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United States Department of Agriculture

Agricultural Research Service

Title: Microbial degradation of post-harvest residues

Authors
item JOHNSON, RICHARD
item Richard Jr, Edward
item Viator, Ryan
item GRISHAM, MICHAEL
item Boopathy, Ramaraj - NSU, THIBODAUX, LA

Submitted to: International Society of Sugar Cane Technologists Proceedings
Publication Type: Peer Reviewed Journal
Publication Acceptance Date: March 29, 2007
Publication Date: July 20, 2007
Repository URL: http://handle.nal.usda.gov/10113/57328
Citation: Johnson, R.M., Richard Jr, E.P., Viator, R.P., Grisham, M.P., Boopathy, R. 2007. Microbial degradation of post-harvest residues. Proceedings of the International Society of Sugar Cane Technologists. 26:365-373.

Interpretive Summary: In the past several years, Louisiana sugarcane producers have increasingly adopted green cane harvesting procedures. This is due primarily to the negative public and environmental impacts associated with burning standing cane, but also were necessitated in several years due to weather conditions unfavorable for burning. The Louisiana industry uses burning as a tool to remove the leafy material from the stalks to increase harvesting efficiency and sugar recovery and to reduce the impact of the plant residue generated at harvest on subsequent crops (ratoons). On-going research by the USDA-ARS-SRRC, Sugarcane Research Laboratory has documented that loses up to 15% of total harvested sugar-per-acre can occur if the leafy residues are not removed from fields prior to the start of a new growing season. In an attempt to find a solution to this problem, a study was initiated to determine if native bacteria and fungi that were capable of degrading post-harvest residues could be identified and used to accelerate residue decomposition. Soil was collected from five locations and 9 bacterium and 7 fungi capable of degrading cellulose were isolated. These isolates were evaluated using wet fermentation techniques, and two bacterial and two fungal isolates capable of degrading from 32-52% of available cellulose were selected for further study. In dry fermentation and in non-sterile greenhouse studies, the most efficient degradation of these residues (19-25%) occurred when the isolates were combined into a consortium. Experiments also showed that the consortium degraded dry sugarcane leaves more (22%) than green leaves (14%) and sterilizing the residues prior to incubation did not effect decomposition. When the carbon to nitrogen ratio of the residue was varied from 10:1 to 50:1, the total residue degraded decreased from 28 to 19%. Finally, results from a field study showed that populations of these isolates steadily increased after soil inoculation indicating their successful establishment in the field. Although total residue levels were not significantly affected, soil organic carbon significantly increased where the consortium was applied compared to the control, suggesting that decomposition is being accelerated by the addition of the microbes. If this technology can be successfully developed, growers would inoculate their sugarcane fields a single time to establish the microbial consortium. The organisms would then be available to begin degrading the residues immediately after harvest in the fall well before the start of the subsequent ratoon crop’s growing season. Success in this line of research will allow sugarcane growers to utilize the blanket of post-harvest residues generated during the chopper harvesting of green cane to minimize the potential impact of soil, nutrient and pesticide losses from sugarcane fields without significantly impacting crop yields.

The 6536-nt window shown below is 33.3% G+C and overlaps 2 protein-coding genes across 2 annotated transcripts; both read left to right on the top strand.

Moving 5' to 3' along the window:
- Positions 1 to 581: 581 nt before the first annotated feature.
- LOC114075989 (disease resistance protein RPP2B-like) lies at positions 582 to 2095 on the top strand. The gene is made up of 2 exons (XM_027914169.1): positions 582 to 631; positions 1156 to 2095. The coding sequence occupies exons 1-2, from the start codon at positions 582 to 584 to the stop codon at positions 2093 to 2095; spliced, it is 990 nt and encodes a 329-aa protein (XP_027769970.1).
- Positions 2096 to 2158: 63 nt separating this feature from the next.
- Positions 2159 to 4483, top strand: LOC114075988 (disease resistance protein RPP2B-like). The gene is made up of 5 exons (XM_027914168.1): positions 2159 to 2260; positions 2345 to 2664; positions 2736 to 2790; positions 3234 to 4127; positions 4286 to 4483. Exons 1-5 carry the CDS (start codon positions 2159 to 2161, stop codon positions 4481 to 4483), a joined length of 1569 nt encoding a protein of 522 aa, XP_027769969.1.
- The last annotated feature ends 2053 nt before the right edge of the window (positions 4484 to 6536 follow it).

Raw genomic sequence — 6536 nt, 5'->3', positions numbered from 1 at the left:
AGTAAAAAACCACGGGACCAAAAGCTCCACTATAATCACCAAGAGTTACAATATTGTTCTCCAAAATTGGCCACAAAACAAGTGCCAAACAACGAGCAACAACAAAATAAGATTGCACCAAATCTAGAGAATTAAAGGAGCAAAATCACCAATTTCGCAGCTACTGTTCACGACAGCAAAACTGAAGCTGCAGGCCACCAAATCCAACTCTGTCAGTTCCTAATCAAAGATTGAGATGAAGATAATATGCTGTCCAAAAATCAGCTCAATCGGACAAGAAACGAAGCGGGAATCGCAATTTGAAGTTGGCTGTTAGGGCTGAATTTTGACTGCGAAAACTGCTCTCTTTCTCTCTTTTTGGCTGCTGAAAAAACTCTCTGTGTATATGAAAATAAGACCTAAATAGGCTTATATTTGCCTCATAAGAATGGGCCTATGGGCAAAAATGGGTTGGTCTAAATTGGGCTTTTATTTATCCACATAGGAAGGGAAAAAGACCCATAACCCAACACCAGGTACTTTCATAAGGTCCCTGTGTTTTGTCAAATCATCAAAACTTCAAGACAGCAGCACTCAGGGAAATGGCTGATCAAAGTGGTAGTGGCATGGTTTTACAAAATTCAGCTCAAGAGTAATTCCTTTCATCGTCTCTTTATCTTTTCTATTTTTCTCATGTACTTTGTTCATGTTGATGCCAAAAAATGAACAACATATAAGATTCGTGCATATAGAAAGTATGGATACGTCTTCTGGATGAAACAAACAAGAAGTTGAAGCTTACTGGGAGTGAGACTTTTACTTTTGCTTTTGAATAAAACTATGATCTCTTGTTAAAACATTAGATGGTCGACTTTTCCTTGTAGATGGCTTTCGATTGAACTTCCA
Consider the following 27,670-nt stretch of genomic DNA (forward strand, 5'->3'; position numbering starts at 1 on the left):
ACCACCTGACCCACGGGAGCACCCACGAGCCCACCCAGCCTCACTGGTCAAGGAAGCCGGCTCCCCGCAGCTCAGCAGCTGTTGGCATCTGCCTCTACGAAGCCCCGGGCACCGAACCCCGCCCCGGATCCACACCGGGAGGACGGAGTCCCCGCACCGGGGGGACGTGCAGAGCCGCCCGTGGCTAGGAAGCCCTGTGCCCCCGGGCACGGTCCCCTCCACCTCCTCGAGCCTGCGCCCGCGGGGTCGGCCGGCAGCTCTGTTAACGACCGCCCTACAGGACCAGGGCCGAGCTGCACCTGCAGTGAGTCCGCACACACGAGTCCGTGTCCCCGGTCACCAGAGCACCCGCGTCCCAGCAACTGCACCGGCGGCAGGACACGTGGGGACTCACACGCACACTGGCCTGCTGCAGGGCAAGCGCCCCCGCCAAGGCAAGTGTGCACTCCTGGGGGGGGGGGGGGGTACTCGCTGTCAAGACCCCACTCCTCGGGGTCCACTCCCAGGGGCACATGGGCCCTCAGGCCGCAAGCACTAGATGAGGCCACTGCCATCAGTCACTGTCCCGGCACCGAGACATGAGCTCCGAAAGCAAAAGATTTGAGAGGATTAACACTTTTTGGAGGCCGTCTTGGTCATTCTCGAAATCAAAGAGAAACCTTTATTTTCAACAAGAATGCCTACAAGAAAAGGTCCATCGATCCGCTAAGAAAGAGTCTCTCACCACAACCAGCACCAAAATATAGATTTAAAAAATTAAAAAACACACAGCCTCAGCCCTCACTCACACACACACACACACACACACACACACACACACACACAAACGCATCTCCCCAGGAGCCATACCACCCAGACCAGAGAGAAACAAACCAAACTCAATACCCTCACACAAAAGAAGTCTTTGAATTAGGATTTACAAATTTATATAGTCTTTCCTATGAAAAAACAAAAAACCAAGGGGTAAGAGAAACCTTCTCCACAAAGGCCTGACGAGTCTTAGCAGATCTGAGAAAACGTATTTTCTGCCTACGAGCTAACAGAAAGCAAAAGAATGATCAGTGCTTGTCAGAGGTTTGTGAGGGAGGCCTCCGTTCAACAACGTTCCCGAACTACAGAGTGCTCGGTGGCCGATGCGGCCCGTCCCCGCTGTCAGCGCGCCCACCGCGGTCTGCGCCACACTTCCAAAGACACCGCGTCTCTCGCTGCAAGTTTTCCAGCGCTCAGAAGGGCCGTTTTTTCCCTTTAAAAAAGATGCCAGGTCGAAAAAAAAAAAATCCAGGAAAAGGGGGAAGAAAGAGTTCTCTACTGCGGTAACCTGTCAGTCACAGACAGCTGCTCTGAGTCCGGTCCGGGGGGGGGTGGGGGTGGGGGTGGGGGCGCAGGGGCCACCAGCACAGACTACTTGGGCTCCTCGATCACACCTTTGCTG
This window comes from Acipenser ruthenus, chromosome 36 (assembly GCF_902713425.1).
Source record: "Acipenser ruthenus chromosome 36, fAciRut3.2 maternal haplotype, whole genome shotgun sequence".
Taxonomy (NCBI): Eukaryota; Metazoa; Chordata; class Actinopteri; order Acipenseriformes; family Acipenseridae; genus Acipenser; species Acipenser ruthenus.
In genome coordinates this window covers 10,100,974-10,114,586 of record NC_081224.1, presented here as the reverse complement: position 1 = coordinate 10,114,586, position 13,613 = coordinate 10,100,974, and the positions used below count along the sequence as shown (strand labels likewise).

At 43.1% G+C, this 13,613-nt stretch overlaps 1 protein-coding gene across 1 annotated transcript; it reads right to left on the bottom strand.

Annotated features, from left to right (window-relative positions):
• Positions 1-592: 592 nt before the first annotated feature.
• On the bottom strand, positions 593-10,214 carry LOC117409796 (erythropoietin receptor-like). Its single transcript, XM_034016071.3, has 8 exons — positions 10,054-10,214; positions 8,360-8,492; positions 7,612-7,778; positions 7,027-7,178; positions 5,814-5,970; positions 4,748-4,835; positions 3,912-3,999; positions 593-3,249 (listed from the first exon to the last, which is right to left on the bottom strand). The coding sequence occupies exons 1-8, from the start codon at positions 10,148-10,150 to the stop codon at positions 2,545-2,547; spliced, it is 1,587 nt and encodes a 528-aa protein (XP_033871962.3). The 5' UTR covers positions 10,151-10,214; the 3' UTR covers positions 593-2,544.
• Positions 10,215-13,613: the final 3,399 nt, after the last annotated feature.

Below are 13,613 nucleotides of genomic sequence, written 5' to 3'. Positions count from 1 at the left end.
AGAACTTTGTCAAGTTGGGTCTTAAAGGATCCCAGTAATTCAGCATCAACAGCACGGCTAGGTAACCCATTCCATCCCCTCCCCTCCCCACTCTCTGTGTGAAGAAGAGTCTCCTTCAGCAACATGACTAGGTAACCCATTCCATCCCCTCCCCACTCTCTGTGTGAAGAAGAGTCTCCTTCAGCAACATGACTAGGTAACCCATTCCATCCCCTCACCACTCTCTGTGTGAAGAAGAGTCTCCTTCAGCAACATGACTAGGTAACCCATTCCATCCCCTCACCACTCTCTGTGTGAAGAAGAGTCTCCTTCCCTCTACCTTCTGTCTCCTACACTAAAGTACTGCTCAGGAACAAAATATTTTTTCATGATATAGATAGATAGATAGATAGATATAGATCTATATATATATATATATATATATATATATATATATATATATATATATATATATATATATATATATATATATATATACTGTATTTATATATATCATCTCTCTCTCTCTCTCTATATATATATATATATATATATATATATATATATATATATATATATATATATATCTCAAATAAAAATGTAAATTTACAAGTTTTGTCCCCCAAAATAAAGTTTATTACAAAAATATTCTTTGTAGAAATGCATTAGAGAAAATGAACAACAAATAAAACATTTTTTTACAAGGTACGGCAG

Technical Abstract: Management of post-harvest residues, produced during the green cane harvesting of sugarcane in Louisiana, has become an increasingly important issue for producers, particularly in areas where burning of the residues is banned or restricted. If the residues, which range from 4-8 tonnes per hectare, are not removed prior to the emergence of the subsequent ratoon crop in the spring, yields may be reduced from 4.5 to 13.5 tonnes per hectare. A study was initiated to determine if native bacteria and fungi that were capable of degrading post-harvest residues could be identified and used to accelerate residue decomposition. Soil was collected from five locations and 9 bacterium and 7 fungi capable of degrading cellulose were isolated. These isolates were evaluated using wet fermentation techniques, and two bacterial and two fungal isolates capable of degrading from 32-52% of available cellulose were selected for further study. In dry fermentation and in non-sterile greenhouse studies, the most efficient degradation of these residues (19-25%) occurred when the isolates were combined into a consortium. Experiments also showed that the consortium degraded dry sugarcane leaves significantly greater (22%) than green leaves (14%) and sterilizing the residues prior to incubation did not effect decomposition. When the carbon to nitrogen ratio of the residue was varied from 10:1 to 50:1, the total residue degraded decreased from 28 to 19%. Finally, results from a field study showed that populations of these isolates steadily increased after soil inoculation indicating their successful establishment in the field. Although total residue levels were not significantly affected, soil organic carbon significantly increased where the consortium was applied compared to the control, suggesting that decomposition is being accelerated by the addition of the microbes.

Last Modified: 9/29/2014
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